Ninety seven pages are dedicated to tables of correspondences. The first 25 pages of these give no details on the gods/goddesses mentioned. The last 72 pages of this section are better. since they are composed of data on animals, colours, metals, rocks and gemstones, letters, and numbers.
The final six pages comprise a basic glossary. My only objection here (and I freely admit that it is a personal bias) is that she only mentions a few of the dozens (or more) of traditions by name. She could easily have included some of varying orientation (Dianic, Faery, Seax-Wica, etc.)
While her bibliography appears to be fairly extensive, some of the sources are going to be very difficult to obtain. The majority, however, are fairly mainstream and should be easily available for those who wish to check her original source material.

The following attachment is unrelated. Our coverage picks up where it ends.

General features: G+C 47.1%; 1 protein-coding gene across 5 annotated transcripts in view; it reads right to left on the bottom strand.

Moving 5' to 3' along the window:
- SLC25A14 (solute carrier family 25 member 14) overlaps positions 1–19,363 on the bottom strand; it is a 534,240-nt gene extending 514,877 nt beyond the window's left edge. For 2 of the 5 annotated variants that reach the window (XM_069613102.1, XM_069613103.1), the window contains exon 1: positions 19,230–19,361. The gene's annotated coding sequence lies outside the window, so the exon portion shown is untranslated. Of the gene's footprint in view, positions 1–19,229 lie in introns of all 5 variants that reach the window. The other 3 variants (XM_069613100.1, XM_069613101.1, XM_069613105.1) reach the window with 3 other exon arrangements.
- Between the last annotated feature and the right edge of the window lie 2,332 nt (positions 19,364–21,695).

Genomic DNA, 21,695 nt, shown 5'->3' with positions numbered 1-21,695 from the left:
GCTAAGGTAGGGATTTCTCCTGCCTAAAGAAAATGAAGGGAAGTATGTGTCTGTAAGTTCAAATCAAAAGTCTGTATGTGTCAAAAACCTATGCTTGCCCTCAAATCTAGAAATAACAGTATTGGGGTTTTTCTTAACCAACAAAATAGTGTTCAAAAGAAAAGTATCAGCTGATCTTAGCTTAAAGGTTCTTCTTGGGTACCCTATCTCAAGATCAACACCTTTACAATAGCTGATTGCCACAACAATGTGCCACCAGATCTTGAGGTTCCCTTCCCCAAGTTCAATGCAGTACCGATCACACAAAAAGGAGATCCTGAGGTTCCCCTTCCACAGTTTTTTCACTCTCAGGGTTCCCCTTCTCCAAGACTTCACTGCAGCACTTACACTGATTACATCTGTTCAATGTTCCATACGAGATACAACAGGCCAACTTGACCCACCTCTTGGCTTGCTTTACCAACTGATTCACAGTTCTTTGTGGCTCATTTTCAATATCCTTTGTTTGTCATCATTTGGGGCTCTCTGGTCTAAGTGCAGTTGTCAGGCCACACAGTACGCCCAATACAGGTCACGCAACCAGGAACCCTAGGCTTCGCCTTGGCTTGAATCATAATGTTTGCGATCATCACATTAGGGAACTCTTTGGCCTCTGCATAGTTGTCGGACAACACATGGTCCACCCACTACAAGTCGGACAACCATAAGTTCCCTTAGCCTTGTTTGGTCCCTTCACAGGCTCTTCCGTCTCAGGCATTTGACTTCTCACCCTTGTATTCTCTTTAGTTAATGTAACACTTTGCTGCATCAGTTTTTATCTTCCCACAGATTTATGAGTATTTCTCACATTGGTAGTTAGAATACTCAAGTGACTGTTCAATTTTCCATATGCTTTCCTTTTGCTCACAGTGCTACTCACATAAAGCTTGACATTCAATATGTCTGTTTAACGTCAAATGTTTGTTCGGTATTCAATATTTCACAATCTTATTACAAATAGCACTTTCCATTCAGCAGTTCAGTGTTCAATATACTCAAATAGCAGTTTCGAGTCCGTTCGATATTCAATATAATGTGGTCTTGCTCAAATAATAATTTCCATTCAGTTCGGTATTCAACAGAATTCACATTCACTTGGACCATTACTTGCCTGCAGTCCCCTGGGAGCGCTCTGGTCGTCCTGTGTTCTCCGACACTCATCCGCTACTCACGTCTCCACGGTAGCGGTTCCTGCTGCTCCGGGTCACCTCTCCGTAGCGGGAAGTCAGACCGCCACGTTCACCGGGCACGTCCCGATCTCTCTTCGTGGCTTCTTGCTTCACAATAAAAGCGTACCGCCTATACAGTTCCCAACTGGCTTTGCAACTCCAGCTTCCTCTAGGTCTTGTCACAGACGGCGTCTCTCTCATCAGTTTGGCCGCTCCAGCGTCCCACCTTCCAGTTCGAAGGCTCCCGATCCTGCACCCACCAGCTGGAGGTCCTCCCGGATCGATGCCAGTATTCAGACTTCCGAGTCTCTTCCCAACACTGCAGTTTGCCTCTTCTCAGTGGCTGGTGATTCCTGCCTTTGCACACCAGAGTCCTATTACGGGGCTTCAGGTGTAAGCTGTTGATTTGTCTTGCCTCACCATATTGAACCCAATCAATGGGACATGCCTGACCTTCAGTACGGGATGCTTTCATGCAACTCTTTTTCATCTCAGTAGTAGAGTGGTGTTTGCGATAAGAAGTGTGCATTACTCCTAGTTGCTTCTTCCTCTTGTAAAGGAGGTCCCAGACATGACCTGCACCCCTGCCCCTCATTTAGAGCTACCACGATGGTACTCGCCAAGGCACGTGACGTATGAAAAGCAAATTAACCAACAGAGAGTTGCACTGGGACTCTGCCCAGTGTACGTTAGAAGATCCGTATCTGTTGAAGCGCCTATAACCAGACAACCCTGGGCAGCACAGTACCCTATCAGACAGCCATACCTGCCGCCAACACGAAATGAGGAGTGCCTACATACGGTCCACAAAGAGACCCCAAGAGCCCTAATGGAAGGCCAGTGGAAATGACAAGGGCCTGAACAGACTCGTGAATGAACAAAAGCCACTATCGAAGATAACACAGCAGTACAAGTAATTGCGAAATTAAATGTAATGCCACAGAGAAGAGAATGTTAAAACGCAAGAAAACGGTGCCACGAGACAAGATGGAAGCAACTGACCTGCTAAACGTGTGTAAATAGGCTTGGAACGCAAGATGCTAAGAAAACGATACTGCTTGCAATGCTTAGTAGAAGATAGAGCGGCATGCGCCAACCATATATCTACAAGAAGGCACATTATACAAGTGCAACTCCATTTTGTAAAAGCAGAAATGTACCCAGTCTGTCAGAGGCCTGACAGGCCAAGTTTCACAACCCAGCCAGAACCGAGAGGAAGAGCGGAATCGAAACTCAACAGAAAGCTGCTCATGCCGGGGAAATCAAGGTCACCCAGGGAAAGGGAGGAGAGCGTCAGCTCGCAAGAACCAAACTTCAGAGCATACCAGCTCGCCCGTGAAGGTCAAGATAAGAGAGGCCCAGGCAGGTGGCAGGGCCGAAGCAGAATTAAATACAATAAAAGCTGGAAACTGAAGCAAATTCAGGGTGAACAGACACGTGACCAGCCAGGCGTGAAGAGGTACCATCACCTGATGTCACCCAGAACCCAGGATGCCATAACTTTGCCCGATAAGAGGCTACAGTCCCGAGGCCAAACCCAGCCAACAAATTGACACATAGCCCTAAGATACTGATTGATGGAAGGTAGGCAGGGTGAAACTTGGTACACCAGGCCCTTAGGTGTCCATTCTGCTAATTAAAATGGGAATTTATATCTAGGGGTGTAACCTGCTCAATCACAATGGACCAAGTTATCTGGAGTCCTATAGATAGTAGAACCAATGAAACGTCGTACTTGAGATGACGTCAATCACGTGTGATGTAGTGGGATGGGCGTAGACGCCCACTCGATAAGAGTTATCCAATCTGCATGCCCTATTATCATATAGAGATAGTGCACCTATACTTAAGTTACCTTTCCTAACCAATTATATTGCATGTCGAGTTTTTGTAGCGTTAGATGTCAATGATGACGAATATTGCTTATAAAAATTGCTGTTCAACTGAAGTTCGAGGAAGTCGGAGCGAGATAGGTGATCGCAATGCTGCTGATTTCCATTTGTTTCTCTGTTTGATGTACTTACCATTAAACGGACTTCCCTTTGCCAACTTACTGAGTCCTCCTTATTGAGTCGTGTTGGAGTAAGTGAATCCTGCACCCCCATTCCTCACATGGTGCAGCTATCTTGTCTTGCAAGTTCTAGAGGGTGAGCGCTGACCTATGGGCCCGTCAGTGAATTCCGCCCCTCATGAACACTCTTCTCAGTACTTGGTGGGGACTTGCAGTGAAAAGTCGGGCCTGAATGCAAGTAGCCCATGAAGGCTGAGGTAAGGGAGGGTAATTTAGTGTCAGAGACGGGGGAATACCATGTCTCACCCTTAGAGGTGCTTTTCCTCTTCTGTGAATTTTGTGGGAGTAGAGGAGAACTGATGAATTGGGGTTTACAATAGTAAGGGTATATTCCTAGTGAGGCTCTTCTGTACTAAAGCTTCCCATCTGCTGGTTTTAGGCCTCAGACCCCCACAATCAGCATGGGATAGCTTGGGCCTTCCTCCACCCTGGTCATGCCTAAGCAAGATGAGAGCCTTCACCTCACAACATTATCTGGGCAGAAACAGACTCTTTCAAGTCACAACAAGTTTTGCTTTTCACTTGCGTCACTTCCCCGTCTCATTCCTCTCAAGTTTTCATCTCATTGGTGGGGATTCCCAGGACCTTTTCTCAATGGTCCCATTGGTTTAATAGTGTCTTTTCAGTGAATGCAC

If you buy this book, I have a couple of recommendations for you: First, make sure you have some mythological resource books (or websites) available to you so you can learn more about the various deities in her lists. Second, remember that this book was written by a self-trained individual. If you are a part of a traditional line, or expect to become part of one, you may find conflicts between what Ms. Holland has written and what your teachers may tell you. That DOES NOT mean that one is right and the other is wrong. It simply means that different opinions are a part of life. This book certainly offers a different point of view, and one which deserves to be considered, especially by those with a fairly solid background and some experience.
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Mike Gleason (1951-2012) dedicated his time to sharing his knowledge and opinions with others, and spent years reviewing books for the Pagan, Wiccan, Witch and magickal communities.